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Q&A

How to deal with keeping a first aid kit inside a hot car?

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Excluding parking the car in the shade or carrying the kit in person, what are some solutions to handle emergency car kits in the heat?

I am aware medications, ointments, creams, adhesives are the ones to worry about, but I'd like to ask for any experiences and suggestions.

Other details that also came to mind:

  • How often to rotate in these conditions?

  • What is the best material for storage or even as "extra layers"? (e.g., a thick bag, container or cooler)

  • Where is the best place to store? In the car's interiors like the glove compartment or underneath the seats? Or in the trunk? (I've read different opinions about the car trunk being the hottest/coolest area.)

I live in Southern California so the temperatures can get pretty record-breaking, particularly in the summer. I recently started volunteering at my local park and trails so I've been very curious for answers to better educate and prepare myself.

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This post was sourced from https://outdoors.stackexchange.com/q/19309. It is licensed under CC BY-SA 4.0.

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4 answers

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Keeping things against the floor with insulation on top is often the best approach for keeping them cool. This could be under the front seats or in the spare wheel compartment, but many modern cars have compartments under the boot (trunk) floor. The tops of these compartments provide some insulation from the worst of the greenhouse heating, but the kit itself should be insulated. A sealed bottle of water or two can fill the remaining space and reduce the rate of temperature rise; spare water is close to a first aid item in hot places anyway.

I would avoid rotating items out of this location into another place, as you could then end up ruining all your stock. I've found better quality (expensive branded) adhesive dressings (plasters/band-aids and tapes) to survive temperature extremes better than cheap ones.

For temperature-sensitive medication there's not a lot you can do, but this should help with ointments and adhesive dressings. There is of course a trade-off with accessibility.

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This post was sourced from https://outdoors.stackexchange.com/a/19312. It is licensed under CC BY-SA 4.0.

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There are good answers regarding where to put it and how to best protect it. I'll add a few insights to those excellent answers.

  1. Separate the insensitive stuff from the sensitive stuff. Bandaids, compresses, burn-gel, dest. water, antiseptic, some NSAIDs - these things usually withstand heat well. So, epi-pens and other medication (you can ask at the pharmacy for this information) put in a separate bag, store the same place

  2. Get a thermometer that is like this. - preferrably analogue, with min/max readings. Put it inside the bag with the sensitive stuff. This way you can tell what needs replacement when. Maybe you can have a spare bag of stuff that has been exposed to too high temperature. When you really need an epi pen, you are likely not going to do any damage if the alternatives are "no epi pen" or "old and exposed epi pen".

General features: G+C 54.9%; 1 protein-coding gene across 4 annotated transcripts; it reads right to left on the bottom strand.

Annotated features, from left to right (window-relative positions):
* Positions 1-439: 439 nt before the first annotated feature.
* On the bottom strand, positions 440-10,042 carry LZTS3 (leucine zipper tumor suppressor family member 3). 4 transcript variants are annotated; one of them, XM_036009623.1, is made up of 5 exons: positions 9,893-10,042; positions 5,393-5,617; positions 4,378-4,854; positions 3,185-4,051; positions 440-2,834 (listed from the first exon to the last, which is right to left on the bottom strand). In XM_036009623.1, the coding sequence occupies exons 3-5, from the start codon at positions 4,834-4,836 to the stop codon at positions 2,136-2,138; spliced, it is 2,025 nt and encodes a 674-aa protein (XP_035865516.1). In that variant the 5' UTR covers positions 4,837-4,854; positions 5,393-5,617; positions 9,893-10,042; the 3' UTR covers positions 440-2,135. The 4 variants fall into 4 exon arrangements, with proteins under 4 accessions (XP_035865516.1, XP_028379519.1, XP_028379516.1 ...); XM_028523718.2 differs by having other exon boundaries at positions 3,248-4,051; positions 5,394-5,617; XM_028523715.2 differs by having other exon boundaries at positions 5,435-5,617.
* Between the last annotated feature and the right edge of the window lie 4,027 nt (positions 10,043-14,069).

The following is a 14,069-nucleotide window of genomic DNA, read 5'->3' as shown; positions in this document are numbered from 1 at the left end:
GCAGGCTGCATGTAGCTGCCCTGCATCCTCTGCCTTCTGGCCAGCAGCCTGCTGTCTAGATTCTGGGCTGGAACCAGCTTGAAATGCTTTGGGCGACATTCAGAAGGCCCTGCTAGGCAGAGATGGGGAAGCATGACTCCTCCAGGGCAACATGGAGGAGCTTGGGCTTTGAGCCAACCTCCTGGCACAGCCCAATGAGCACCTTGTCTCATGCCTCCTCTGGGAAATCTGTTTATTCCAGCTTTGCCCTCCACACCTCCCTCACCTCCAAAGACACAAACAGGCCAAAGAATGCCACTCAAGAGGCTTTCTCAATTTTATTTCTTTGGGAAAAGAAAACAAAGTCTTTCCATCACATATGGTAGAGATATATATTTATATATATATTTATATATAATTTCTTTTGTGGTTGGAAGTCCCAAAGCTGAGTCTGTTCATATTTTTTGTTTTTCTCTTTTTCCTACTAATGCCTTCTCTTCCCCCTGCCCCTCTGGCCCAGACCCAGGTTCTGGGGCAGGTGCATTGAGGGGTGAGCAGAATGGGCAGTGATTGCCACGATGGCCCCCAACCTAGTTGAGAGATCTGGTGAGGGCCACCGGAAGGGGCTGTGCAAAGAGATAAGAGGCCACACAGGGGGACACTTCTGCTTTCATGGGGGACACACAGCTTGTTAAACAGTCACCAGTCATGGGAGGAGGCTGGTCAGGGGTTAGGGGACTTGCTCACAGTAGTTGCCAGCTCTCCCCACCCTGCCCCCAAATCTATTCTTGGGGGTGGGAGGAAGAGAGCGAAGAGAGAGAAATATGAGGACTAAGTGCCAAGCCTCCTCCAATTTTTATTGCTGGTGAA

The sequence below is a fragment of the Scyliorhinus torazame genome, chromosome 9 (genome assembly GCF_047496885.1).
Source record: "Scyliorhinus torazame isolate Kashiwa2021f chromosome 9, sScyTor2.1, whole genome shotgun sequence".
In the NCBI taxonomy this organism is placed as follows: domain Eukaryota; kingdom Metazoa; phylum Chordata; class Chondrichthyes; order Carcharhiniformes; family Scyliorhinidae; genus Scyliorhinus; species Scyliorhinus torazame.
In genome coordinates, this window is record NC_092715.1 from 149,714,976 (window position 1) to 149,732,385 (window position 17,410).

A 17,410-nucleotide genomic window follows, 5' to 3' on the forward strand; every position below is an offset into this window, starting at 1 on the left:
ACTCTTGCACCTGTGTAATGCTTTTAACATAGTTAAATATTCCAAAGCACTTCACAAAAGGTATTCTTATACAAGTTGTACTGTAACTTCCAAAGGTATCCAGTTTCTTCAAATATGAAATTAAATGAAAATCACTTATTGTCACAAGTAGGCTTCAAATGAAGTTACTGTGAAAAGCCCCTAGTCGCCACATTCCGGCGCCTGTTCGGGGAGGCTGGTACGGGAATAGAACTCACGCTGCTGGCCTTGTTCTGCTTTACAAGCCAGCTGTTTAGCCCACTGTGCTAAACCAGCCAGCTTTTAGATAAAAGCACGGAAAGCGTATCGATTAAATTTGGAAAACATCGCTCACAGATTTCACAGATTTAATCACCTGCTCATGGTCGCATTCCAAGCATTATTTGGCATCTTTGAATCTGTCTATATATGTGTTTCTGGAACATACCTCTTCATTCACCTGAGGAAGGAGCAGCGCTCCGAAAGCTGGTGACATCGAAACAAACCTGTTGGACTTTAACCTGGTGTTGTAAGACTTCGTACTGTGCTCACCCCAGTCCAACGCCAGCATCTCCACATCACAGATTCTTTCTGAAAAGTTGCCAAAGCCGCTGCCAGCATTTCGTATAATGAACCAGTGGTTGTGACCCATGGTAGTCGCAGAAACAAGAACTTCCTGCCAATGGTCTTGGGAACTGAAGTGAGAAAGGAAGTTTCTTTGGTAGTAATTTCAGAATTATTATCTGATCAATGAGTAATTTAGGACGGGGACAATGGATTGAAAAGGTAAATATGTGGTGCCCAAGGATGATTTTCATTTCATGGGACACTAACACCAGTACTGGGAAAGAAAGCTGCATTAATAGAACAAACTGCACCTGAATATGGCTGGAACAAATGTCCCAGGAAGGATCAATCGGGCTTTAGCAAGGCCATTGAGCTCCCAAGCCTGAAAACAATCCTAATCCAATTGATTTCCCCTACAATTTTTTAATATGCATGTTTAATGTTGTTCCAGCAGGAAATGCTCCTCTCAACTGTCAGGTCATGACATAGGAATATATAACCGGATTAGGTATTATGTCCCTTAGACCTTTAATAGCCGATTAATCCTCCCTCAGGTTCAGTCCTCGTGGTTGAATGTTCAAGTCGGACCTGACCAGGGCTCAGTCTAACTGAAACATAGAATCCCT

Cave at lector: I am not a medical professional, but this is what the manufacturer says in this specific case (epipen):

Expired adrenaline autoinjectors are not as effective when used for treating allergic reactions and should not be relied upon to treat anaphylaxis. However, the most recently expired adrenaline autoinjector available should be used if no in-date device is available.

This is usually the case for most medicines - they become less effective but not harmful. (again, do check the specifics yourself, if you use a strangers advice in a life or death situation, the liability is on you...)

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This post was sourced from https://outdoors.stackexchange.com/a/19322. It is licensed under CC BY-SA 4.0.

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The two main tricks for storing things in a car in hot temperatures are,

  • Try to keep the car as cool as possible,

    • Park in the shade.
    • Use a reflective windshield shade to reflect some of the heat that would otherwise be absorbed and heat up the inside of the car.
  • Keep the things inside of other things and keep them out of direct sunlight.

    • Coolers work well, I have used rubbermaid containers for this in the past.
    • The interior will be cooler than the trunk, at least from the experiments I have seen.

As far as how often to rotate, that will depend on how serious the failure of a particular component is. For instance, it would be far more critical to replace an epi-pen after exposure to really high heat than band-aids.

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Consider splitting the kit.

Put dressings, scissors, hemostat, tape ... in one for non perishables. I like using a fishing tackle box. Athletic tape, antiseptic powder, saline solution, and bar soap all hold up in the heat pretty well. In a car accident with major problems you are not worried about ointments. Airway, bleed, stabilize, and get professional medical help.

Ointment and other perishables a small box or even a bag and store under the seat. Or a thermos - like a coffee thermos. Look at Klean Canteen insulated food canister. Rotate out as needed. I would check every 6 - 12 months.

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This post was sourced from https://outdoors.stackexchange.com/a/19324. It is licensed under CC BY-SA 4.0.

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